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Food Standards as amended, taking into account amendments up to Food Standards (Proposal P1043 – Code Revision (2016)) Variation
Administered by: Health
Registered 18 Apr 2017
Start Date 13 Apr 2017

Schedule 19           Maximum levels of contaminants and natural toxicants

Note 1        This instrument is a standard under the Food Standards Australia New Zealand Act 1991 (Cth). The standards together make up the Australia New Zealand Food Standards Code. See also section 1.1.1—3.

                   Maximum levels of contaminants and natural toxicants are regulated by subsection 1.1.1—10(6) and Standard 1.4.1. This Standard lists contaminants and natural toxicants for food for subsection 1.4.1—3(1), and sets out the requirements for and method of calculating the level of mercury in fish for subsection 1.4.1—3(2).

Note 2        The provisions of the Code that apply in New Zealand are incorporated in, or adopted under, the Food Act 2014 (NZ). See also section 1.1.1—3.

S19—1                Name

                            This Standard is Australia New Zealand Food Standards Code – Schedule 19 – Maximum levels of contaminants and natural toxicants.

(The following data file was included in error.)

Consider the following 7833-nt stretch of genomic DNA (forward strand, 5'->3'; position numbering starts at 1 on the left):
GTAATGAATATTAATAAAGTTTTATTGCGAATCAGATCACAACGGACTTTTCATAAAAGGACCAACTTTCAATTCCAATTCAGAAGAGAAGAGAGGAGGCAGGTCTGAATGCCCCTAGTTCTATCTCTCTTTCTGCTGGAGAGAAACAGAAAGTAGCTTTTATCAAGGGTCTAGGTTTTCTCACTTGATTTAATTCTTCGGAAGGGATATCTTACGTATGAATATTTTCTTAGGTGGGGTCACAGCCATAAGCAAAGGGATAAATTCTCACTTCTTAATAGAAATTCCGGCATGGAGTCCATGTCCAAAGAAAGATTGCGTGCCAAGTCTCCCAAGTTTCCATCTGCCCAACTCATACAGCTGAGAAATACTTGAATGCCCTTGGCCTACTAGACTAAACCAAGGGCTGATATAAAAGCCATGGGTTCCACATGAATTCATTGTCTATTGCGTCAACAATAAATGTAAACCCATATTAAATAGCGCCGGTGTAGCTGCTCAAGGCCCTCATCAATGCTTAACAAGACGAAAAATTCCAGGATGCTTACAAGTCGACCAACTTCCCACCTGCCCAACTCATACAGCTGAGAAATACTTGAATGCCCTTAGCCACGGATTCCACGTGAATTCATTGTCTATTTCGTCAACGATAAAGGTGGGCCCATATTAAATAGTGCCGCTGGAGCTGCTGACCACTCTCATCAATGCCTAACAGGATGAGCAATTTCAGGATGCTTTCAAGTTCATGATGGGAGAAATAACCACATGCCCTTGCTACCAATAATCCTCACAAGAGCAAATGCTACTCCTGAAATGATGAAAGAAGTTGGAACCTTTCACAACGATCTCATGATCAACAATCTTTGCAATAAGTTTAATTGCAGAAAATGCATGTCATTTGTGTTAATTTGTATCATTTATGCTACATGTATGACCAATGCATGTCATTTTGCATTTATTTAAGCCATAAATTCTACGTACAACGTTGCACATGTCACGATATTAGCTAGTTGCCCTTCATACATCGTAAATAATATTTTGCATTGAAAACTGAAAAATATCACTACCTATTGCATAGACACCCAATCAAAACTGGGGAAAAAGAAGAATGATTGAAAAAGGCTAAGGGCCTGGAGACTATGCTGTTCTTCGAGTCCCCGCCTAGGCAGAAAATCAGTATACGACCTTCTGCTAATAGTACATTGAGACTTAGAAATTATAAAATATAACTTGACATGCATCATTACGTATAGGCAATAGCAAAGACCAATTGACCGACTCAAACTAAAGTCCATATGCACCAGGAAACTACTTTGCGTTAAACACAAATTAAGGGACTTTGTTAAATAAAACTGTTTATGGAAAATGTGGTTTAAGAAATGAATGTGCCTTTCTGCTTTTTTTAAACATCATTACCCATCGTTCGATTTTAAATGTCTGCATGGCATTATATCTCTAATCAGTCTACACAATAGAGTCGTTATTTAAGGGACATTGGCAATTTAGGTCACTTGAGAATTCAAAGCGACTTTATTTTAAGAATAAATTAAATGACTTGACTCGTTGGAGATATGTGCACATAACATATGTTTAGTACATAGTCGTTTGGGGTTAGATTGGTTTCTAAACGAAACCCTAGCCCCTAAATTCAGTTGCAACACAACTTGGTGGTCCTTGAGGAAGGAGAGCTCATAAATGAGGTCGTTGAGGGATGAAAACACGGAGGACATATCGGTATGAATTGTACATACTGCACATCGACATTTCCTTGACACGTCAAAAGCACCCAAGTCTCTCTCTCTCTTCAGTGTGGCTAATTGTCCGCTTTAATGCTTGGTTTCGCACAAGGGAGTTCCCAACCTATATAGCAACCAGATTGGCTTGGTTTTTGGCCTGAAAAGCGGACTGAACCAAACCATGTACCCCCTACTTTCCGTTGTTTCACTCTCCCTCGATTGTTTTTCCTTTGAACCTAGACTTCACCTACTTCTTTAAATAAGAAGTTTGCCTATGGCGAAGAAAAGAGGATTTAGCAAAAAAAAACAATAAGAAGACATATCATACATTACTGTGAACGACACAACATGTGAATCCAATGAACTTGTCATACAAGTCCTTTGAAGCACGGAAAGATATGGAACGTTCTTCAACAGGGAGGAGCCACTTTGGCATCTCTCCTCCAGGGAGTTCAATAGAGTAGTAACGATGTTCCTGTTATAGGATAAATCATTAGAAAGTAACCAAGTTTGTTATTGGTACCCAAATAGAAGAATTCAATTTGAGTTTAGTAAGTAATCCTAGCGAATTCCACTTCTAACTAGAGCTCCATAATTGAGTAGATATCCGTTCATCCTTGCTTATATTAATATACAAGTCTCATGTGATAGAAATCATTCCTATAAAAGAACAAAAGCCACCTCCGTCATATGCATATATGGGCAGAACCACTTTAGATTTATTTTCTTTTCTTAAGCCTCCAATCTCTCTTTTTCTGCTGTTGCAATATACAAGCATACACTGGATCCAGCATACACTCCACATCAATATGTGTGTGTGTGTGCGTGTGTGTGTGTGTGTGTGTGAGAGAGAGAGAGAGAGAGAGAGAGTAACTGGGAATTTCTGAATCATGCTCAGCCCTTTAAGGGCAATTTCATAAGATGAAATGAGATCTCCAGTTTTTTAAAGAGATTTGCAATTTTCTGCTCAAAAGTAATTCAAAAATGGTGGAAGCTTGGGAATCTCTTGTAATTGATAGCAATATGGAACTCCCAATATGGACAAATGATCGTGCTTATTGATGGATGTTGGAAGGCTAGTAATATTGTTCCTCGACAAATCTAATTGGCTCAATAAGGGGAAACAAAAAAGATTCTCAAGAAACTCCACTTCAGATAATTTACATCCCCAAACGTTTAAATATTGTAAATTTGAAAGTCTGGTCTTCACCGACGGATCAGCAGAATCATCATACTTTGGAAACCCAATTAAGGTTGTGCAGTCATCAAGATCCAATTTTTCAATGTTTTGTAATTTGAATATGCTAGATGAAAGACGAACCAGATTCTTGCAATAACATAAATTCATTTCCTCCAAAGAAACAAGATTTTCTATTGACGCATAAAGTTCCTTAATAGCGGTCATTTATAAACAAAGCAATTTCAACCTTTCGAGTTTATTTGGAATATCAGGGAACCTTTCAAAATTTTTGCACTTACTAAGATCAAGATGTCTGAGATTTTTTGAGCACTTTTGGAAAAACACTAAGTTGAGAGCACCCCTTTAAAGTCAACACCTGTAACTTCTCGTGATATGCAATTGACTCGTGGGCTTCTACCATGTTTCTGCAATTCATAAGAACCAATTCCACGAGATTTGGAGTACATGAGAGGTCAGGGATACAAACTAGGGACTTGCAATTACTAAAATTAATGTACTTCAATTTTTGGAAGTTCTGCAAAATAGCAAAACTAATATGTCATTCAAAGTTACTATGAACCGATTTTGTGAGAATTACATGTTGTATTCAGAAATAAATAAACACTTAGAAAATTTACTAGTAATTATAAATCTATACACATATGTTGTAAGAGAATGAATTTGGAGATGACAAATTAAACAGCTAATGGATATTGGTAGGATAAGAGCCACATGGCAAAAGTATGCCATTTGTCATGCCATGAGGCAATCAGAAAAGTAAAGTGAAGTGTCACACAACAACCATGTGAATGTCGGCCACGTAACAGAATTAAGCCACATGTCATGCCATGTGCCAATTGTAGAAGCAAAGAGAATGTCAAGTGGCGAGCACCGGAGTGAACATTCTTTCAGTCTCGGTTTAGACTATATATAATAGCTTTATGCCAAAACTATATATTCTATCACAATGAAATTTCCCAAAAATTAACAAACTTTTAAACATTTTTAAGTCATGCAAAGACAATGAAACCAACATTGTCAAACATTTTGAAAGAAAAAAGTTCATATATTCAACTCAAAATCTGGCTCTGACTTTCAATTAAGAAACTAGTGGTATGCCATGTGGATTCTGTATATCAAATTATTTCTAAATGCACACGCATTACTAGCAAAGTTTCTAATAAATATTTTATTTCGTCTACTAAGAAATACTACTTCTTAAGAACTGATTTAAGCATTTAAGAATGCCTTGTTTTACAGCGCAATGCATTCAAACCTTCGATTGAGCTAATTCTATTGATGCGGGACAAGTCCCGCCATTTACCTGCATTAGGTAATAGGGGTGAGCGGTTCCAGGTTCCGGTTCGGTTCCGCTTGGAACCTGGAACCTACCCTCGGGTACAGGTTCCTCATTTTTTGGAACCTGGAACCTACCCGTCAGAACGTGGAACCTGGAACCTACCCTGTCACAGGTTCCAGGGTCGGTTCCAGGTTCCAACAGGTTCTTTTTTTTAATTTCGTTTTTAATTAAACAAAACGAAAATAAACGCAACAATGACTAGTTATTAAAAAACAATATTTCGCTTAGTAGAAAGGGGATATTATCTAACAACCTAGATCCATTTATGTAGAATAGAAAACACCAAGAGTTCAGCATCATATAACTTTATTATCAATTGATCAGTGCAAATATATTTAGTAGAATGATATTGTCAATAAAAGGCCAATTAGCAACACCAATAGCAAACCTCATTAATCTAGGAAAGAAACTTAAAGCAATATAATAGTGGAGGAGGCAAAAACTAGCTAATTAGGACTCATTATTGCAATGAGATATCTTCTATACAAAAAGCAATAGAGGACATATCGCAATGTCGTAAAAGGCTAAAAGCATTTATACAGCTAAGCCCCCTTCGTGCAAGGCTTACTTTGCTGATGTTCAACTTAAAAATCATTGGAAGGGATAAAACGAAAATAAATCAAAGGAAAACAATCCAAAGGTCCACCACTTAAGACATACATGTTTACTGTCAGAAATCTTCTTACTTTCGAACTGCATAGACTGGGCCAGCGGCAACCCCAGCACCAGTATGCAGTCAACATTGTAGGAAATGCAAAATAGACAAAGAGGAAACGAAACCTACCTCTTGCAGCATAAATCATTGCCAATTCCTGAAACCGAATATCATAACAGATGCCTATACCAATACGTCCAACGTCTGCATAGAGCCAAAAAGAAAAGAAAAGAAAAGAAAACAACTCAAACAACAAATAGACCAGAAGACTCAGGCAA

Note    Commencement:
This Standard commences on 1 March 2016, being the date specified as the commencement date in notices in the Gazette and the New Zealand Gazette under section 92 of the Food Standards Australia New Zealand Act 1991 (Cth). See also section 93 of that Act.

S19—2                Definitions

                            In this Schedule:

arsenic is taken to be a metal.

ergot means the sclerotium or dormant winter form of the fungus Claviceps purpurea.

honey includes comb honey.

hydrocyanic acid, total means all hydrocyanic acid including hydrocyanic acid evolved from cyanogenic glycosides and cyanohydrins during or following enzyme hydrolysis or acid hydrolysis.

MU means the unit of measurement for neurotoxic shellfish poisons described in Recommended procedures for examination of seawater and shellfish, Irwin N. (ed) fourth edition, American Public Health Association Inc.

ready-to-eat cassava chips means the product made from sweet cassava that is represented as ready for immediate consumption with no further preparation required, and includes crisps, crackers and ‘vege’ crackers.